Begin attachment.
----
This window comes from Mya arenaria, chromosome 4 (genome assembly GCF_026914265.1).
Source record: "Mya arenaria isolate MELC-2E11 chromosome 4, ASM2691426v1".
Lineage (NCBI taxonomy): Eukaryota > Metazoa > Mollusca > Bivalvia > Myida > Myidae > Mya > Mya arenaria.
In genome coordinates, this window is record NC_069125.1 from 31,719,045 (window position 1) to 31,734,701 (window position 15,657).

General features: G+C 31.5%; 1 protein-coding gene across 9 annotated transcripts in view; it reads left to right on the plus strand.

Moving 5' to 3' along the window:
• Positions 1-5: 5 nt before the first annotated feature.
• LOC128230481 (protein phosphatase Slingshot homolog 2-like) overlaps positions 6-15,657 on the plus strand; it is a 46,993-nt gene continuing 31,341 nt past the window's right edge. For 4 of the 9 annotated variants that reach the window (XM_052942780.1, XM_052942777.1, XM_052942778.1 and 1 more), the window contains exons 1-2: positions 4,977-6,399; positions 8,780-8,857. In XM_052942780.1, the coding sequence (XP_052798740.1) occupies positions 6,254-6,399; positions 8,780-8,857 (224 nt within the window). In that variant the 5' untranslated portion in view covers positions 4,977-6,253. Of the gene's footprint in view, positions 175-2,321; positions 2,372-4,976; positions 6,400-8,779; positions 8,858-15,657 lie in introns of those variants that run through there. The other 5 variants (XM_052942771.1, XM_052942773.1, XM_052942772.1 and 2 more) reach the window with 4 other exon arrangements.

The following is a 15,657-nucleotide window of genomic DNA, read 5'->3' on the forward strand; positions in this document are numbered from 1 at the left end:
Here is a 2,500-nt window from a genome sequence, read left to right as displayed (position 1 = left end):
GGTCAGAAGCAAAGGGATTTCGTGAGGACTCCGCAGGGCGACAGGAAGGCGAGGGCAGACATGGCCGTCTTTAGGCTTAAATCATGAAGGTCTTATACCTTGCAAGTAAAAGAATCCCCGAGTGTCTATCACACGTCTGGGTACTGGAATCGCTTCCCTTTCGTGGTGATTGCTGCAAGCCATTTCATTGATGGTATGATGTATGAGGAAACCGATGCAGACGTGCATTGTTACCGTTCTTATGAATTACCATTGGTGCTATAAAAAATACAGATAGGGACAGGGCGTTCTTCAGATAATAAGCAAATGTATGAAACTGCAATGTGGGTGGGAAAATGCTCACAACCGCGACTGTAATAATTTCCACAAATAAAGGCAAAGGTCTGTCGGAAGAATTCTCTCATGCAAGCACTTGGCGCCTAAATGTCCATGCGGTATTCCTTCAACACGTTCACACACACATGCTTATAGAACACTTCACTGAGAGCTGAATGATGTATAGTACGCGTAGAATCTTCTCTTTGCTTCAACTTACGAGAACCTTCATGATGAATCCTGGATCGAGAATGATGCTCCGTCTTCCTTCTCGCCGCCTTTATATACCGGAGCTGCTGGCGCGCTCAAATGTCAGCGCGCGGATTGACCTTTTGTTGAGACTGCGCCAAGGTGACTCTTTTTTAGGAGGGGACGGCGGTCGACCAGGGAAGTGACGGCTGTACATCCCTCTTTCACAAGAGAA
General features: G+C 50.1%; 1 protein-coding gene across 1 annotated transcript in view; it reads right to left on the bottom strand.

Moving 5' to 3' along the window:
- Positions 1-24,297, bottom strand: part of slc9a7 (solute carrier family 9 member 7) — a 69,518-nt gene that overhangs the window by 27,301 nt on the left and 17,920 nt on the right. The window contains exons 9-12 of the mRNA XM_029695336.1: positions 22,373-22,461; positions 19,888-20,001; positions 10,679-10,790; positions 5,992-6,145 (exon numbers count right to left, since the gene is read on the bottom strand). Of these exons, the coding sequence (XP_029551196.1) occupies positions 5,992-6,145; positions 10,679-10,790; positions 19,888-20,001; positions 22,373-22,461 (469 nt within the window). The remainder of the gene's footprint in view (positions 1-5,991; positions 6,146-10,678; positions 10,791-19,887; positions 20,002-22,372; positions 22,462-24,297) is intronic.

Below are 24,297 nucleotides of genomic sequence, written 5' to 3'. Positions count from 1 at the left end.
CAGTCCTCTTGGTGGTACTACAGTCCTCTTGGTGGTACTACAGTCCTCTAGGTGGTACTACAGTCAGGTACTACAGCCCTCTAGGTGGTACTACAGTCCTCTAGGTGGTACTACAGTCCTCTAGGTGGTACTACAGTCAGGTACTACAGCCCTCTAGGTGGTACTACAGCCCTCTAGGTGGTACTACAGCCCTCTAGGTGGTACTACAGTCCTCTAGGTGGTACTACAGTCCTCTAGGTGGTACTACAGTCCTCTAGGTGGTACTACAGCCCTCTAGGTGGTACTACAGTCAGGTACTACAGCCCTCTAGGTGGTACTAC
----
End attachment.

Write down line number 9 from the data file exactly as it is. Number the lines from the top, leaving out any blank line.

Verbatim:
The following is a 15,657-nucleotide window of genomic DNA, read 5'->3' on the forward strand; positions in this document are numbered from 1 at the left end: